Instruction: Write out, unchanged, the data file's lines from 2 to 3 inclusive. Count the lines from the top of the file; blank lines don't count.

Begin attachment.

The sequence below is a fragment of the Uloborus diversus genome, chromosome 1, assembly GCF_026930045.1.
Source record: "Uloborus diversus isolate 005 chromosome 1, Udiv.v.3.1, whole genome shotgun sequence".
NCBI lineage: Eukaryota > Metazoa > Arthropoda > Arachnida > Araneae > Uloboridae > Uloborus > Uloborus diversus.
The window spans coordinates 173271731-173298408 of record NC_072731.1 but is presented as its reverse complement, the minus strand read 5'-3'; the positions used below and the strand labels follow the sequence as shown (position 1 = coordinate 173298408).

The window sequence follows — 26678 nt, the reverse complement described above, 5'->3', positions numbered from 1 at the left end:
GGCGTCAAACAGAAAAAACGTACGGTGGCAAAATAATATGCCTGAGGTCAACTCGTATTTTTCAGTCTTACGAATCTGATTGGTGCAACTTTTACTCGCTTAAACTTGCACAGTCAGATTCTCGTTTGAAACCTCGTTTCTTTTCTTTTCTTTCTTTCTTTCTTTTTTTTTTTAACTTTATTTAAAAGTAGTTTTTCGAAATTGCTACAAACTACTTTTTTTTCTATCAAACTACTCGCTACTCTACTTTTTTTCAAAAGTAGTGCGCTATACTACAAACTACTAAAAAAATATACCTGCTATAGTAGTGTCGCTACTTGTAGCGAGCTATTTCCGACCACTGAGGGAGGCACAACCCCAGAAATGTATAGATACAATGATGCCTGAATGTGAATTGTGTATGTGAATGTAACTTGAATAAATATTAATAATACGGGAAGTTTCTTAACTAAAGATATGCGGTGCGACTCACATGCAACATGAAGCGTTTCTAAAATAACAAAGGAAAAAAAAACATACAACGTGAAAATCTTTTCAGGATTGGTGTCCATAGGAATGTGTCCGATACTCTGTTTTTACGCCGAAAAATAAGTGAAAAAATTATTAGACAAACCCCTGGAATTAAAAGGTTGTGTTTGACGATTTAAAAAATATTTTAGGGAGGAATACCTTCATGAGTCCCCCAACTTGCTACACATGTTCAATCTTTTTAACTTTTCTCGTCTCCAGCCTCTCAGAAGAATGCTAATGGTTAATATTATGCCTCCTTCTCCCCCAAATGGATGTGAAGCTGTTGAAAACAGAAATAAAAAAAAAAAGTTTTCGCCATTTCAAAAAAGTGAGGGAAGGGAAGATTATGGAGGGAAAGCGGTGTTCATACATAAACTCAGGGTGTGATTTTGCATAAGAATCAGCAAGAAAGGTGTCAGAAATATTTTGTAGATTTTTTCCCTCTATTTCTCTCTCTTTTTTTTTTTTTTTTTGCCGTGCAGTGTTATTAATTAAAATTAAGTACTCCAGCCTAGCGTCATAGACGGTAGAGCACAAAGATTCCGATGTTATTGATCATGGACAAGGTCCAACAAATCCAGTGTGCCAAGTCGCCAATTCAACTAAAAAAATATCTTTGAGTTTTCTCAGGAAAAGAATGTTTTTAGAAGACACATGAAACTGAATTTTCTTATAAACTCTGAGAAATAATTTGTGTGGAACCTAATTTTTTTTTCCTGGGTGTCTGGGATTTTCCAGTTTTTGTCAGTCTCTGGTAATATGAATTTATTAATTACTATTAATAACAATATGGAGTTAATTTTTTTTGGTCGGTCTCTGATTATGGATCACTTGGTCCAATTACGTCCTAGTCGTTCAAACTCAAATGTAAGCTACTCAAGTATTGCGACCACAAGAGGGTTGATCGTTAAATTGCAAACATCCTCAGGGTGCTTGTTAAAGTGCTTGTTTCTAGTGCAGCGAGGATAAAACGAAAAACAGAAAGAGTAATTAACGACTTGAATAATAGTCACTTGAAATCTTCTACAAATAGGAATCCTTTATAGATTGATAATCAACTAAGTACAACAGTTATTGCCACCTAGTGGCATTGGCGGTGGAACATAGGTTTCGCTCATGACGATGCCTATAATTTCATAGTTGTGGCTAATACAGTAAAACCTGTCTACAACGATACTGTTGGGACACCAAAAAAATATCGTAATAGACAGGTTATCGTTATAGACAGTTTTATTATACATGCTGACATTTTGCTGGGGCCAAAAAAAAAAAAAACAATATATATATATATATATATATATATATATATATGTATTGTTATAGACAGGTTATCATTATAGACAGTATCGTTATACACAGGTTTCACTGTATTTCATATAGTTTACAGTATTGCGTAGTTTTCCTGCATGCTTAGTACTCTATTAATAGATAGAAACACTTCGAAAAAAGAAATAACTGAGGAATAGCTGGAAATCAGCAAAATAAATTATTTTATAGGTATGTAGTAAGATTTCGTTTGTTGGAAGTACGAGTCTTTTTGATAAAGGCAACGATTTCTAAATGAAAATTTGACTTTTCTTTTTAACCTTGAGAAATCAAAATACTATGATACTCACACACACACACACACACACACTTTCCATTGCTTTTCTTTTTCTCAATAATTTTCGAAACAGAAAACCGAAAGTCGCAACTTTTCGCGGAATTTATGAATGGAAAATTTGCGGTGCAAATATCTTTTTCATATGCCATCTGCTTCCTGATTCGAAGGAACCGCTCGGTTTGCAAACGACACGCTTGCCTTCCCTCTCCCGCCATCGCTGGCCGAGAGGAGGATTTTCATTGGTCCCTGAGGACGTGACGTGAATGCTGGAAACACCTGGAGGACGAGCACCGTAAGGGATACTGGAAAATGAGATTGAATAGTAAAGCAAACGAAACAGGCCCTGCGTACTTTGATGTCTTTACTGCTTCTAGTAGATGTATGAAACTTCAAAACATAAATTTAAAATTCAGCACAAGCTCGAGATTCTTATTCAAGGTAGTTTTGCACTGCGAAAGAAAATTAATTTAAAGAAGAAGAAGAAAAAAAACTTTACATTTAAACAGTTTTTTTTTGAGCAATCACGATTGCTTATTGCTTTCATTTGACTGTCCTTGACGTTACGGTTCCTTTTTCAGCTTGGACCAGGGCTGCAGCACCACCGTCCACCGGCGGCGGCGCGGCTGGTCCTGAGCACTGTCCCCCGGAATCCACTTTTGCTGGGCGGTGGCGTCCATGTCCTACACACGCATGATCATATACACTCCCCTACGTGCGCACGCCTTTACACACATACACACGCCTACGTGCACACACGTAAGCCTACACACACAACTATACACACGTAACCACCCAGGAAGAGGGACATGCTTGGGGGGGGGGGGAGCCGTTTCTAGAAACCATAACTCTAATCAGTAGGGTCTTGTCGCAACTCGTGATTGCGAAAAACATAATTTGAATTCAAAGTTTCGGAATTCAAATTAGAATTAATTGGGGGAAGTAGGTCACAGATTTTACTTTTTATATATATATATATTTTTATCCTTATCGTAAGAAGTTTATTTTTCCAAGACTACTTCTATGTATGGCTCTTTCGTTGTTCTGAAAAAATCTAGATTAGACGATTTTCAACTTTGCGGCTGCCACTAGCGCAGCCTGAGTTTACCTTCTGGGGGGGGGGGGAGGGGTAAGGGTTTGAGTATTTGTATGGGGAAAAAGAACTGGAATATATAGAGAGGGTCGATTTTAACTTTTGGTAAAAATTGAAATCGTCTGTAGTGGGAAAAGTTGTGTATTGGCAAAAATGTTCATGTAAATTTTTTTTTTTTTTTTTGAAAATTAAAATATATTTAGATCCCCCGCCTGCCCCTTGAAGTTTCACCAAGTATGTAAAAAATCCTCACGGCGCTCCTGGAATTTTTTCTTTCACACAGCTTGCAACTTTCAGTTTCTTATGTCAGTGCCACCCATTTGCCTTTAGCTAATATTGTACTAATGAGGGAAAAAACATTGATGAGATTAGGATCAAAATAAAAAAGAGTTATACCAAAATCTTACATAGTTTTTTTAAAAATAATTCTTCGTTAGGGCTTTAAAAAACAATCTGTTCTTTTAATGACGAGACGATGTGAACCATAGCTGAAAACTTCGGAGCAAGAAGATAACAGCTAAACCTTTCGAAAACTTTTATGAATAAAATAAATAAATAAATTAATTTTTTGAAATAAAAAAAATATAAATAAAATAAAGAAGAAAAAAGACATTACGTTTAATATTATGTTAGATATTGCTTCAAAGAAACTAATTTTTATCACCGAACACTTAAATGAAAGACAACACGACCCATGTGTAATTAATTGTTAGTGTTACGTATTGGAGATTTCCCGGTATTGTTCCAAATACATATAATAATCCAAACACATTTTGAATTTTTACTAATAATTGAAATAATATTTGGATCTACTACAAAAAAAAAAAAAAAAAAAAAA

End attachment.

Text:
Source record: "Uloborus diversus isolate 005 chromosome 1, Udiv.v.3.1, whole genome shotgun sequence".
NCBI lineage: Eukaryota > Metazoa > Arthropoda > Arachnida > Araneae > Uloboridae > Uloborus > Uloborus diversus.